Former Vancouver Police Board director speaks about resignation

Now-former director Faye Wightman is providing more details about what spurred her abrupt resignation from the Vancouver Police Board during an in-camera meeting last month.

In a statement to CityNews, Wightman says she believes “the governance structure at the Vancouver Police Board is flawed,” and the best interests of the public, the VPB, and Vancouver Police Department were all “at risk.”

“I felt compromised continuing as a director when I could see flaws in the system that were detrimental to effective governance,” wrote Wightman.

She claims two other directors were in a conflict of interest but didn’t name them publicly.

“If the board is comprised of directors who have a professional reliance on the City of Vancouver for funding, or on maintaining a positive relationship with the Mayor, who also chairs the police board, then their objectivity is compromised,” she said.

“That is the case with two of our directors at the VPB and it was becoming clear they were in a position of conflict.”

Wightman also raises concerns about “politically appointed individuals” working in Vancouver Mayor Ken Sim’s office providing feedback and becoming involved in board matters, saying “any involvement” by these individuals “compromises the board.”

She claims this was happening more often, and interference was becoming more direct. However, she did not provide any specific examples of the alleged interference.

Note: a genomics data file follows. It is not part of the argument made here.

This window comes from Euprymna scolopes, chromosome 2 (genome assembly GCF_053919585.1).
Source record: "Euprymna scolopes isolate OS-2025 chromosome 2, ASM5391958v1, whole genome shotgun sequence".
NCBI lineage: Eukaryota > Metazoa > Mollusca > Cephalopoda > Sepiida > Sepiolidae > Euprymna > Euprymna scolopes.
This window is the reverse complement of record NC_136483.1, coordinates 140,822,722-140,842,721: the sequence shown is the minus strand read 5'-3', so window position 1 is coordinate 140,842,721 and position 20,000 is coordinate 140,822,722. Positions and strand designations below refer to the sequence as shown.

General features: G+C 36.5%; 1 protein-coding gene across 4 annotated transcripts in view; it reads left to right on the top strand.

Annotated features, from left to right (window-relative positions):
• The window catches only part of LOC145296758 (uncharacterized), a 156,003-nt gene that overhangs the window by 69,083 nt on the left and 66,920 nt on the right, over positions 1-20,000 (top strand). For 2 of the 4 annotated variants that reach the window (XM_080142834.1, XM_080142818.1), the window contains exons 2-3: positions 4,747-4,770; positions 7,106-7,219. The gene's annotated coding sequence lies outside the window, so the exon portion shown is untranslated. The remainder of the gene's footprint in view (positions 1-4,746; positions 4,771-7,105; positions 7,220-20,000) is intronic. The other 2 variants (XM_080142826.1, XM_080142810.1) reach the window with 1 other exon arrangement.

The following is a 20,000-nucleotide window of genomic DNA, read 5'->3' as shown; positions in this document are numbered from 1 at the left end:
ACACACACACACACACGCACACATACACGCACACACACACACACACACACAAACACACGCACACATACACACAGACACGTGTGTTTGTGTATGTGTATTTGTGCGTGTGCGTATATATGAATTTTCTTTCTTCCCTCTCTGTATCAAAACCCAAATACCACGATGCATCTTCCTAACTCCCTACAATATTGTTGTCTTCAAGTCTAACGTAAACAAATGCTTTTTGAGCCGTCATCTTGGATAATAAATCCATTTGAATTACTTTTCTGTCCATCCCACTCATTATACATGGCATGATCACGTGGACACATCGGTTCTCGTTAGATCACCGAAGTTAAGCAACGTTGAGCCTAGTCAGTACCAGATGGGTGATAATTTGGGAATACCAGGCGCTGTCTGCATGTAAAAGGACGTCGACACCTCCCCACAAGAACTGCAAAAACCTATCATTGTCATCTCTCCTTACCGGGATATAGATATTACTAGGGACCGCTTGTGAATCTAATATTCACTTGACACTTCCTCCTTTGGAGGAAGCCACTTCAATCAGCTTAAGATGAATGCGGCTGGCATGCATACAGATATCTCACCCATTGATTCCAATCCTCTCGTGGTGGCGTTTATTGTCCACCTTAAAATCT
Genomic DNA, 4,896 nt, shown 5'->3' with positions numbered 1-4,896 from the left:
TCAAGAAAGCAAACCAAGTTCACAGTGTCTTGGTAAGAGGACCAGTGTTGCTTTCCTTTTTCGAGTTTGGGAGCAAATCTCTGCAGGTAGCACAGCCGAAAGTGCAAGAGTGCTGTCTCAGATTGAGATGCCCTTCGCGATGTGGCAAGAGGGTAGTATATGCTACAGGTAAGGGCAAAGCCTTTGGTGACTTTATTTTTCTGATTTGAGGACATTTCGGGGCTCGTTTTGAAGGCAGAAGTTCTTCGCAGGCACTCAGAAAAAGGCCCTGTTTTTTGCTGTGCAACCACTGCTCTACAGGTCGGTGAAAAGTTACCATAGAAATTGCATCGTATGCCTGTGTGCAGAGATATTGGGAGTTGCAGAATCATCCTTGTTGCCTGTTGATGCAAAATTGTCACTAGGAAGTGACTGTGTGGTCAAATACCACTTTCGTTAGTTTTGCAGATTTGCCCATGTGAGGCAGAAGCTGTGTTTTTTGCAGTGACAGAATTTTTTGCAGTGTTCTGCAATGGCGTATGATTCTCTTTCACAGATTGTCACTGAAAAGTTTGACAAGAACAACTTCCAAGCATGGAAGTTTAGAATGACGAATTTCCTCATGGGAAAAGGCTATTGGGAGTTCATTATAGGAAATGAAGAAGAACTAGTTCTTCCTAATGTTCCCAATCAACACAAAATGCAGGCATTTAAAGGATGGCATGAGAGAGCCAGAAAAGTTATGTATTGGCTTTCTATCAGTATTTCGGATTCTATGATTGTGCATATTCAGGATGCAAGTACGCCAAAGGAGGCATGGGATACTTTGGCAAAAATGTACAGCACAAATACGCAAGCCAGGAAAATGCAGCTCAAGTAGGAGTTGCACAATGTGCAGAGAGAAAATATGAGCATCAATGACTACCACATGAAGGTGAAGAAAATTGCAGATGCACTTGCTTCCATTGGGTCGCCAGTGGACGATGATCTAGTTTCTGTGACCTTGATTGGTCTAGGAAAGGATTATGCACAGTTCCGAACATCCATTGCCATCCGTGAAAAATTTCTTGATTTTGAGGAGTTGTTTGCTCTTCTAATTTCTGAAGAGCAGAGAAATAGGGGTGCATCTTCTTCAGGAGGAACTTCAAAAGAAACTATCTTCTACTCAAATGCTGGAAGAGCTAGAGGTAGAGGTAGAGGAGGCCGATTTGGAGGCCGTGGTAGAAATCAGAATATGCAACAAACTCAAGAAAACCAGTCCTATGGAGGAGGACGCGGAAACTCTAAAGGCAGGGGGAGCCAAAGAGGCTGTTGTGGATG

The letter goes on to claim there’s a conflict of interest in a mayor being chair of a police board, when the budget is a municipal responsibility.

Vancouver Police Board does ‘not discuss contents of in-camera meetings’

In a statement to CityNews, the Vancouver Police Board responded to the allegations made by Wightman, saying it does “not discuss contents of in-camera meetings due to their confidential nature,” adding it also does “not discuss board personnel matters publicly.”

“The Vancouver Police Board is an independent group of dedicated members focused on good governance. All board decisions are made independent of political considerations,” wrote Vice Chair Frank Chong.

“As a matter of good governance, any allegations of real or perceived conflicts of interest are appropriately addressed. We further reject any insinuations that decisions by the Board are directed by the Mayor’s Office.”

Prior to being on the Vancouver Police Board, Wightman was president and CEO of the Vancouver Foundation. She retired from that position in 2013.

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